1886 fire brought consequences for Main Street

Fire History May 28

A difference of opinion following the devastating Salisbury fire of Oct. 17, 1886, led to the width of Main Street we see today, narrower than first planned.

After two major fires in the 1800s, the town thought it wise to require construction with brick or stone and to widen the streets.

Initially the discussion was for the widening of streets by five feet on both sides.

Measurements have consequences. One account speculated that widening by five feet on each side would require the tearing down of the bank, one of the few brick buildings on Main Street for which part of the structure survived. And the widening would affect moving or altering foundations.

And it was noted that “it is a difficult task to widen Main Street, as there are several sharp corners and small lots, which, if five feet is taken off, will be rendered almost valueless.”

Town commissioners created a committee in charge of overseeing the work of surveying the properties and recommending street widening.

There were pressures on the commissioners, as business owners were anxious to rebuild.

By the beginning of November, about 30 buildings were either built or in the process of being built, but they were temporary structures. Business owners were facing the busy holiday season and wanted to salvage some of their losses. Property owners were anxious to get started building permanent structures.

At the time, it was reported that “the business streets are all to be widened and straightened and when rebuilt will be an ornament to the town. These great improvements will certainly be made, and a repetition of the recent great fire will never be witnessed in this town again.”

On Nov. 10 scaffolding was erected in front of the bank building as preparation to tear out the front of the building.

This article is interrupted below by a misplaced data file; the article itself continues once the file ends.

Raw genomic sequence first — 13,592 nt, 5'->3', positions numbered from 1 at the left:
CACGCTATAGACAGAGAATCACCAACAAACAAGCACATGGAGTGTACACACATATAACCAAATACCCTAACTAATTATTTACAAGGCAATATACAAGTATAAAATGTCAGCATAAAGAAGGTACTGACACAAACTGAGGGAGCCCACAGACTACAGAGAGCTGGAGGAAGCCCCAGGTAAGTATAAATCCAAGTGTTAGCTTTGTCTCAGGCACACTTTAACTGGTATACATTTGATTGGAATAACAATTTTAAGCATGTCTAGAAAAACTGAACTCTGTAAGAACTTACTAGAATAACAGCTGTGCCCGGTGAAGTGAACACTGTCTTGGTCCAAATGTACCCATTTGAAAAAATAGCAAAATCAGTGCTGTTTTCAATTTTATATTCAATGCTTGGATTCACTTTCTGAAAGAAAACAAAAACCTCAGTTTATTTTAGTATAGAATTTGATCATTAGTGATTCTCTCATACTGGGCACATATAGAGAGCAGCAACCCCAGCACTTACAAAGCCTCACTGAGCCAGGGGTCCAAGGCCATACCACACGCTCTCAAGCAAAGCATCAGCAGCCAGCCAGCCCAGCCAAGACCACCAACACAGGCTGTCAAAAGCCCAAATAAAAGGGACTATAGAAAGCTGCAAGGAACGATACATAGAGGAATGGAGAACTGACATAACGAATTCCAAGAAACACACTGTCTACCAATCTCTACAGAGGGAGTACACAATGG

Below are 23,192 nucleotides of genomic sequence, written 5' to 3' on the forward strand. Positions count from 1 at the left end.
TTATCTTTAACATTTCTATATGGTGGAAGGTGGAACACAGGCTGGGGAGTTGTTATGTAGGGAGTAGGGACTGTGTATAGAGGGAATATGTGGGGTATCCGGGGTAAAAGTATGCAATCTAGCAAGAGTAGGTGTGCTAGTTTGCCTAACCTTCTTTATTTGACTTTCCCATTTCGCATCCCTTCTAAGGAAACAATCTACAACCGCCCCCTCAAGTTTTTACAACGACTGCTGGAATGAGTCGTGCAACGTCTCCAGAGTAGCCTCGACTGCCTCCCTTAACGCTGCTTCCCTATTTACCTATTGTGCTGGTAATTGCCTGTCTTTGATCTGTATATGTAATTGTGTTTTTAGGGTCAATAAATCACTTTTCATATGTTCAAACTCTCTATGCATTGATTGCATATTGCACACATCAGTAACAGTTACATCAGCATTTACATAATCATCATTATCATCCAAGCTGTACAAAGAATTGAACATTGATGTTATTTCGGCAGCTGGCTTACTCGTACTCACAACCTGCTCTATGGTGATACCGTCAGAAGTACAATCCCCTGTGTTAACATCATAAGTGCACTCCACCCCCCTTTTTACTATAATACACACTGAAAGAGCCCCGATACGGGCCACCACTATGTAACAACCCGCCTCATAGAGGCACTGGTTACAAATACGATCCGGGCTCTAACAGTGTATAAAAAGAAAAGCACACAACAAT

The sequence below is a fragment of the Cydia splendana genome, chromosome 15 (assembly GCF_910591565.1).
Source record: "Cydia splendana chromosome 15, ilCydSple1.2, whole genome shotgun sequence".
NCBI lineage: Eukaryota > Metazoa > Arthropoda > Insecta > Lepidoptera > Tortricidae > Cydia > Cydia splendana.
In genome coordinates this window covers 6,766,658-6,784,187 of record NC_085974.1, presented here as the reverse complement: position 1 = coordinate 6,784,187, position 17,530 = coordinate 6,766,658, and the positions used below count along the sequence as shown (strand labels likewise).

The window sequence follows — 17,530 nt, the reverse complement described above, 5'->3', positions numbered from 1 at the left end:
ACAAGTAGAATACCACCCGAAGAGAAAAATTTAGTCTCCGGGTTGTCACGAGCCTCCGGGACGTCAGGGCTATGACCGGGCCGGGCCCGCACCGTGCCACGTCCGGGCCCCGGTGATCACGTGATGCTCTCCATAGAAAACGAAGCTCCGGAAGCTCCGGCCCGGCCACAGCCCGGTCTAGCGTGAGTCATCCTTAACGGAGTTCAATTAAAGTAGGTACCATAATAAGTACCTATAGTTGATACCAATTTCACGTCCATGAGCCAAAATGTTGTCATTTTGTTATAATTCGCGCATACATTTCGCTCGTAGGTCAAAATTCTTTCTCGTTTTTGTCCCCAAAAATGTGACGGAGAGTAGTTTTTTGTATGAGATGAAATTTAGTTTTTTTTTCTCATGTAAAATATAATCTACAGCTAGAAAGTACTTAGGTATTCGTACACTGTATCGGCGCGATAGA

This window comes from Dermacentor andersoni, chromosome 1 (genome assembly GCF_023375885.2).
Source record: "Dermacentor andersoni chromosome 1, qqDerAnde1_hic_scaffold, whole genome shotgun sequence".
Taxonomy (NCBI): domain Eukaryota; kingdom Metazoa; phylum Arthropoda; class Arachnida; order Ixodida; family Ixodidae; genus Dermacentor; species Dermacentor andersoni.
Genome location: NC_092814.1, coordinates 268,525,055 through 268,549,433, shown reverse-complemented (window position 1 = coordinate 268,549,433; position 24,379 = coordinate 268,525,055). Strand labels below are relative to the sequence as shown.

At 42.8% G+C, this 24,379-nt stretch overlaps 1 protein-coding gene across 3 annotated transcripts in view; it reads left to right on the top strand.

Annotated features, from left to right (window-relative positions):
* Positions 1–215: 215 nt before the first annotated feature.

And on this day, the town commissioners met to evaluate and vote on the report compiled on the straightening and widening of streets. The vote approved the report.

Two commissioners voted against it.

The two dissenting commissioners, including President John Tracy, voted against approval because the original discussion had been for widening streets by five feet on each side. But the report on which they were voting instead called for widening of only two and a half feet on each side.

There was some discussion of conducting a re-survey and that possibly there might be a change. It’s not clear if there was a re-survey, but it is doubtful. On November 17, one month to the day following the fire, work on laying the first brick building on Main Street began, following the adopted widening plan of two and a half feet on both sides.

Of course the town did not have automobiles to consider, only the traffic of horses and all kinds of carriages. Who knows, maybe the two dissenters were ahead of their time.

Decisions have consequences. Had there been a couple of more votes in favor of John Tracy’s dissent, we might now have a wider Main Street.

Linda Duyer lives in Salisbury and is writing a book about the community’s history. Contact her at lindaduyer1@yahoo.com.


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